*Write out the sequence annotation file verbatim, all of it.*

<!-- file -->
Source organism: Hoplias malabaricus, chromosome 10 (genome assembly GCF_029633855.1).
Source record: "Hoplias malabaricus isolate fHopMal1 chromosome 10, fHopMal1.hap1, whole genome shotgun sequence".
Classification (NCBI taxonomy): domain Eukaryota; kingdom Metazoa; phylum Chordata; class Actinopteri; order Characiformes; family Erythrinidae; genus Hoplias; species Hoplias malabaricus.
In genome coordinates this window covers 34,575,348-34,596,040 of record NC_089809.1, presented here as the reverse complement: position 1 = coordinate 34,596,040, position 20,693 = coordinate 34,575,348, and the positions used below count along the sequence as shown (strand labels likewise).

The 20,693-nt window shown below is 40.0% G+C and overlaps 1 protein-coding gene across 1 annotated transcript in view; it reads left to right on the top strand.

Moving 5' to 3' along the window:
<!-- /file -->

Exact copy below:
Source organism: Hoplias malabaricus, chromosome 10 (genome assembly GCF_029633855.1).
Source record: "Hoplias malabaricus isolate fHopMal1 chromosome 10, fHopMal1.hap1, whole genome shotgun sequence".
Classification (NCBI taxonomy): domain Eukaryota; kingdom Metazoa; phylum Chordata; class Actinopteri; order Characiformes; family Erythrinidae; genus Hoplias; species Hoplias malabaricus.
In genome coordinates this window covers 34,575,348-34,596,040 of record NC_089809.1, presented here as the reverse complement: position 1 = coordinate 34,596,040, position 20,693 = coordinate 34,575,348, and the positions used below count along the sequence as shown (strand labels likewise).

The 20,693-nt window shown below is 40.0% G+C and overlaps 1 protein-coding gene across 1 annotated transcript in view; it reads left to right on the top strand.

Moving 5' to 3' along the window: